A pair of bills brought by Republican lawmakers would reform how the legislative auditor is reviewed, hired and fired.
Sens. John Esp of Big Timber and Steve Fitzpatrick of Great Falls brought the bills to the Senate Legislative Administration Committee on Monday morning.
The bills come after a clash last year between Legislative Auditor Angus Maciver and former Democratic Gov. Steve Bullock’s administration, following a disputed audit of the state’s Medicaid program. The audit, which used different metrics than the administration says was allowed, alleged higher incidences of fraud that could result in the federal government clawing some of those payments back. The liability claim temporarily delayed the administration from selling about $80 million in infrastructure bonds.
The dispute spilled over into Maciver’s two-year contract being considered by the Legislative Audit Committee and whether Democrats on that committee would vote against renewal. With equal members of both parties on the committee, the contract would have died on a tie vote. The contract was renewed last June on a 8-4 vote for a contract through June 30, 2022.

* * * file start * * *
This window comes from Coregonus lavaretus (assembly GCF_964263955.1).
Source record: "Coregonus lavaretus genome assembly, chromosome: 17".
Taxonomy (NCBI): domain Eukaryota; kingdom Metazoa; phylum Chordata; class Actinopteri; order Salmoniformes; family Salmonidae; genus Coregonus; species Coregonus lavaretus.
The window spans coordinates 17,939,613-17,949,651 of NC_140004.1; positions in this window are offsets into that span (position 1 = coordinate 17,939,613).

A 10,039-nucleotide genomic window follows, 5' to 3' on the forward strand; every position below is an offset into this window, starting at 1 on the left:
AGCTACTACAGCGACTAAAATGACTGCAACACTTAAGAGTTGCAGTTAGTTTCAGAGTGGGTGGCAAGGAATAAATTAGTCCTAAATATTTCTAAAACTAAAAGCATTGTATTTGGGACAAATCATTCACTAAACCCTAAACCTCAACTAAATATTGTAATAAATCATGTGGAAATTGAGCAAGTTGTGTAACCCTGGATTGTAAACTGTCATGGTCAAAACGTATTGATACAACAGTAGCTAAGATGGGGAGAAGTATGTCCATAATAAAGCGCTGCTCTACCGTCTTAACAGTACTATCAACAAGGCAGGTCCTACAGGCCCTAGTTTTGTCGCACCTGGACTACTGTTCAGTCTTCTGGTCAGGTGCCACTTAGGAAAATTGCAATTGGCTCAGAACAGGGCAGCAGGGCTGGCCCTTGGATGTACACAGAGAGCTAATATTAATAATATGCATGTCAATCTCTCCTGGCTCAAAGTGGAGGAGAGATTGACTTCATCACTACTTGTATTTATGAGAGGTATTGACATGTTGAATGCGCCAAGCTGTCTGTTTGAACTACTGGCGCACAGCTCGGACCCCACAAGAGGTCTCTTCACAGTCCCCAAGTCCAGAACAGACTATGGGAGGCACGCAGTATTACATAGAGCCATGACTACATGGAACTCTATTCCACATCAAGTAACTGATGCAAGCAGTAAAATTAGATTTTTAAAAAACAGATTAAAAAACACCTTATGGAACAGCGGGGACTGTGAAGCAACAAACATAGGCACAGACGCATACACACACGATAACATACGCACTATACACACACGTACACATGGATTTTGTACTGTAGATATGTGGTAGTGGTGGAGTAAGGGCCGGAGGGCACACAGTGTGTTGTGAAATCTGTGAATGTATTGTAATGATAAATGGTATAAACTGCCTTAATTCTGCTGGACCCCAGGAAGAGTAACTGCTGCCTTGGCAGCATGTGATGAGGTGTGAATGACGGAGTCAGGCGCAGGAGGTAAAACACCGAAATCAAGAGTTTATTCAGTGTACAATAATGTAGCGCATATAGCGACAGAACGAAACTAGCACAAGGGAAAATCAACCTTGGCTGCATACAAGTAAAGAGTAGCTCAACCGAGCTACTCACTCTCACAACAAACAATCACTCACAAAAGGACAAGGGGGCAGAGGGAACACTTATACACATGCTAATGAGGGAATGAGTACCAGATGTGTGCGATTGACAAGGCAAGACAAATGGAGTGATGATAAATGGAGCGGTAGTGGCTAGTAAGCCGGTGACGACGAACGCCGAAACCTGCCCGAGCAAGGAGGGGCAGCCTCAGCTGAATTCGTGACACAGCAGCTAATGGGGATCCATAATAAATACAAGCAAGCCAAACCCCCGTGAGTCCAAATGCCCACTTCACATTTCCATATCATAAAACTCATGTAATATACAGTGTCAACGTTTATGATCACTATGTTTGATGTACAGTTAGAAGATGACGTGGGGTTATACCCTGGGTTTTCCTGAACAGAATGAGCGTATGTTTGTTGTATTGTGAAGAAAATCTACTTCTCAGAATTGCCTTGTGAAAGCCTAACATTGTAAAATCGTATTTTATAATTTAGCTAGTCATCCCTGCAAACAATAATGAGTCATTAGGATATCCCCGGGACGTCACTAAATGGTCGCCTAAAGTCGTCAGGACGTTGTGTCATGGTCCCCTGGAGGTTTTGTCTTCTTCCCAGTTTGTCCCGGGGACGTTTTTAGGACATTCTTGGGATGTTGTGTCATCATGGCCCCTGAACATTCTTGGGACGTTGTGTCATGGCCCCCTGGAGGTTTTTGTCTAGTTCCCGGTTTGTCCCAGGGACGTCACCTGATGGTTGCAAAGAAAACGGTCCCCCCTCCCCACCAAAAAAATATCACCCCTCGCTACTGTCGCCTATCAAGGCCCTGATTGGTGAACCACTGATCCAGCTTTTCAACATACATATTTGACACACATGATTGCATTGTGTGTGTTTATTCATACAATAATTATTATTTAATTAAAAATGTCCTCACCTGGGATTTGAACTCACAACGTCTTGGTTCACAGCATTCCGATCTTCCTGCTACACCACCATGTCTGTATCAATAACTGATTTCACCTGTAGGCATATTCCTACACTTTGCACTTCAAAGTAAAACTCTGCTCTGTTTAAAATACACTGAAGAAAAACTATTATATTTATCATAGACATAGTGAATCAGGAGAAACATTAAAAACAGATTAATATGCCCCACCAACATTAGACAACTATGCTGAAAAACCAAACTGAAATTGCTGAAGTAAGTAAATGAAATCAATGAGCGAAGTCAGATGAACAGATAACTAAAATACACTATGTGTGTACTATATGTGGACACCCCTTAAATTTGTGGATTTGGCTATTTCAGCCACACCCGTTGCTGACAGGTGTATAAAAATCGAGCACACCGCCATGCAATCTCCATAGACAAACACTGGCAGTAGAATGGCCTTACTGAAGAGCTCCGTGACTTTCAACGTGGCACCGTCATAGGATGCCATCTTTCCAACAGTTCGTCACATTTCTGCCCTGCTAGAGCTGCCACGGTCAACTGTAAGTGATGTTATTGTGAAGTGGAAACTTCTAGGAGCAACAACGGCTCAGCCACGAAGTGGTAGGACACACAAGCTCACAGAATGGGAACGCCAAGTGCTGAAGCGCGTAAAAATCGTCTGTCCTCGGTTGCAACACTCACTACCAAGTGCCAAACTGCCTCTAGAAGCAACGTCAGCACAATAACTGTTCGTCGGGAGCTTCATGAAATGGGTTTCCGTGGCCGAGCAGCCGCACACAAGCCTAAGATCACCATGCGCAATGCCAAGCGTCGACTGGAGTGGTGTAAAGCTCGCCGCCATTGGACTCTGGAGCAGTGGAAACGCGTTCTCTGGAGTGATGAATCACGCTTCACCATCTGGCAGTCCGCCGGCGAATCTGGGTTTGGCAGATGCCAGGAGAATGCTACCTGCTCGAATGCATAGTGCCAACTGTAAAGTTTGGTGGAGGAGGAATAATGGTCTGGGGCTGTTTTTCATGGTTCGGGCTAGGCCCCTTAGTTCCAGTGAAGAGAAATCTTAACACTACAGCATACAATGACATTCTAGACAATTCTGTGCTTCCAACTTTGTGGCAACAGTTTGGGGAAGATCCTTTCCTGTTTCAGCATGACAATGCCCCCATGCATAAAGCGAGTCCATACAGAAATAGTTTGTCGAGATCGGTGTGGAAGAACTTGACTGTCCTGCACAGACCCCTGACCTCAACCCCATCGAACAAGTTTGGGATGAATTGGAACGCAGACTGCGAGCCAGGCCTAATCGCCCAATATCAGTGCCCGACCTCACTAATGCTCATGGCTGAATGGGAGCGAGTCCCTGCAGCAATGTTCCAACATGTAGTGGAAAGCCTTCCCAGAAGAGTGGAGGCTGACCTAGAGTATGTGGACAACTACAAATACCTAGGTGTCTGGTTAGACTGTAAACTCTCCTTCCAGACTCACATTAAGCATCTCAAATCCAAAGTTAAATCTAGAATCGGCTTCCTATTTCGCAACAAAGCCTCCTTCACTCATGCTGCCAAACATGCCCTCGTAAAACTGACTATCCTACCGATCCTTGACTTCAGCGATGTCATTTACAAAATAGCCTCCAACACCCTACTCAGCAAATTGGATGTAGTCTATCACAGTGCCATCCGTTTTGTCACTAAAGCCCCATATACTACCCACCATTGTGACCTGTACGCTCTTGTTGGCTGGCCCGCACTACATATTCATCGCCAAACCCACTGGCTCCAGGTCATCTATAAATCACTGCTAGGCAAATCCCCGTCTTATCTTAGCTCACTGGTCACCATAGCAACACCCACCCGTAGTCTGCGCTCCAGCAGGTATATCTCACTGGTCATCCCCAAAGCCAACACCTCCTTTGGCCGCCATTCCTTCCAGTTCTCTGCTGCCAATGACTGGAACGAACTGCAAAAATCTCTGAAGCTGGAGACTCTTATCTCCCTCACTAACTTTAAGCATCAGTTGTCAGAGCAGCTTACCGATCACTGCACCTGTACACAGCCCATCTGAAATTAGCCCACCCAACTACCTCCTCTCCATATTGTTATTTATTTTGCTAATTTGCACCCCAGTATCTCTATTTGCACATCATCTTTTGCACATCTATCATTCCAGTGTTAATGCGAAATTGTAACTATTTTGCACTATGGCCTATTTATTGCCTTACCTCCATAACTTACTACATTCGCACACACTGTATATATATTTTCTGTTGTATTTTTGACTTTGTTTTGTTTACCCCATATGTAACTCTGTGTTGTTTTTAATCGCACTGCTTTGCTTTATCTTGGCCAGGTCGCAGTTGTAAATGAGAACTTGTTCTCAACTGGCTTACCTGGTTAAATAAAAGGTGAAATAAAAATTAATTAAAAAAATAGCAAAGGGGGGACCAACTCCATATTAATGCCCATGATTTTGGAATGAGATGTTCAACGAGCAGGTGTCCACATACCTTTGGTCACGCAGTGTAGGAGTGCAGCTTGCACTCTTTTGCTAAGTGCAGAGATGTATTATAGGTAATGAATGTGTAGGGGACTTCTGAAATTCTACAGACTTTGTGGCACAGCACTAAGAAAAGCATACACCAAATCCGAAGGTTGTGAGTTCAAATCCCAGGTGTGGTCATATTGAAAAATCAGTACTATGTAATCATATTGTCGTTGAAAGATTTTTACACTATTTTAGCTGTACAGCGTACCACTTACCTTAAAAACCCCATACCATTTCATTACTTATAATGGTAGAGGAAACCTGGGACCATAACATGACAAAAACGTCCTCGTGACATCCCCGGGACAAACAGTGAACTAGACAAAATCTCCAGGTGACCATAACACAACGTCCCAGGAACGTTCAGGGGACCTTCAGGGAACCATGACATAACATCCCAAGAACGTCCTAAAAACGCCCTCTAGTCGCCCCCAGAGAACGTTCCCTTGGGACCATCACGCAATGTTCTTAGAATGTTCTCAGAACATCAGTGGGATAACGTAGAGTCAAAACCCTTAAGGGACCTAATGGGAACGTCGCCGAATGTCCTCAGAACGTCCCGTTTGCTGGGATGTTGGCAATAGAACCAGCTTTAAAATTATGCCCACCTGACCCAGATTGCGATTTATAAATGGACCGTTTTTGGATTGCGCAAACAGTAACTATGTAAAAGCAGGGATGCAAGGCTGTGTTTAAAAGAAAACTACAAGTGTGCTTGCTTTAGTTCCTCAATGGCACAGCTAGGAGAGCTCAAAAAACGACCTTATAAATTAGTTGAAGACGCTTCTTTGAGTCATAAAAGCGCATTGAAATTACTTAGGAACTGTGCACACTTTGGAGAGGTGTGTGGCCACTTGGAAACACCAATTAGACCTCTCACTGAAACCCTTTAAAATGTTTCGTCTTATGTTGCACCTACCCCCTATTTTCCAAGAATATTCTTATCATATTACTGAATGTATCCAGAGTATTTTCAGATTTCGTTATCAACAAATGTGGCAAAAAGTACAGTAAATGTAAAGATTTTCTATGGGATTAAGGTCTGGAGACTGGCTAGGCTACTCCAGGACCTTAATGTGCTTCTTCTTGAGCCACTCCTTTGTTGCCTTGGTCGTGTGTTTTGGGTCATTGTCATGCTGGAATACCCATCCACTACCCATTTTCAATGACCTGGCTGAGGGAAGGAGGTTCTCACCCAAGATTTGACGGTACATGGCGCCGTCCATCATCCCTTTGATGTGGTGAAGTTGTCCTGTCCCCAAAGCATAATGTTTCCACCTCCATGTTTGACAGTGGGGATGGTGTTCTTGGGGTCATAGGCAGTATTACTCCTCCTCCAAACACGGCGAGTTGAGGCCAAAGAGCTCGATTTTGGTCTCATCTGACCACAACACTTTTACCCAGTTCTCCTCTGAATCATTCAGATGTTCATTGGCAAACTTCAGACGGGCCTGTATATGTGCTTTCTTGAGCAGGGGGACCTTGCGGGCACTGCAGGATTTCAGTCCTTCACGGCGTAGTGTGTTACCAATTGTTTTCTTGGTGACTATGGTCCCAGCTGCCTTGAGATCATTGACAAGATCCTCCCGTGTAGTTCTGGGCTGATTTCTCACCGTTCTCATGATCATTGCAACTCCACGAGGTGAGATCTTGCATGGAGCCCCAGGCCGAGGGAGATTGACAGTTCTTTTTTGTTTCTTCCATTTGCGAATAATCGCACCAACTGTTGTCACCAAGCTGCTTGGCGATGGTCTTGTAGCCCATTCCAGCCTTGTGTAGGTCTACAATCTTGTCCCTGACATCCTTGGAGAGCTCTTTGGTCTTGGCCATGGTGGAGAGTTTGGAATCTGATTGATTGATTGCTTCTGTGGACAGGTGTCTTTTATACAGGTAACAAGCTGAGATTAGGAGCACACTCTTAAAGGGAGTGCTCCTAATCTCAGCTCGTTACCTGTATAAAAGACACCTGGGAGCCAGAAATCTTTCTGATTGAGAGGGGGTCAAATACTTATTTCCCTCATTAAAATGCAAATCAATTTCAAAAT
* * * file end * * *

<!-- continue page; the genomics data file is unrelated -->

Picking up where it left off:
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Esp’s bill would change the review process for the legislative auditor to match those of other legislative divisions. Essentially a tie vote would no longer negate a contract during re-appointment, meaning a majority would have to vote against renewal in order to remove the auditor.
Rep. Denise Hayman, D-Bozeman, served as vice chair on the audit committee and testified in support, saying it would treat the legislative auditor as directors of legislative services and the fiscal division.
Fitzpatrick’s bill would reform the committee’s review process when considering a contract. Citing the contract dispute last year, the senator’s bill would not allow consideration of agency reviews of the audit to be considered during a re-appointment process, thus giving an agency a voice in the auditor that is charged with reviewing their programs and finances.
Fitzpatrick was concerned that the quality of audits could be compromised should an auditor be concerned that negative agency reviews could result in losing their job.
Hayman testified against the bill, saying the committee spent significant time looking at review metrics and working to improve communication between the agencies and the committee to fairly evaluate the auditor’s performance. The bill would limit that sort of feedback, she said.
The committee did not take immediate action on the bills.
Lee Newspapers State Bureau chief Holly Michels contributed to this story.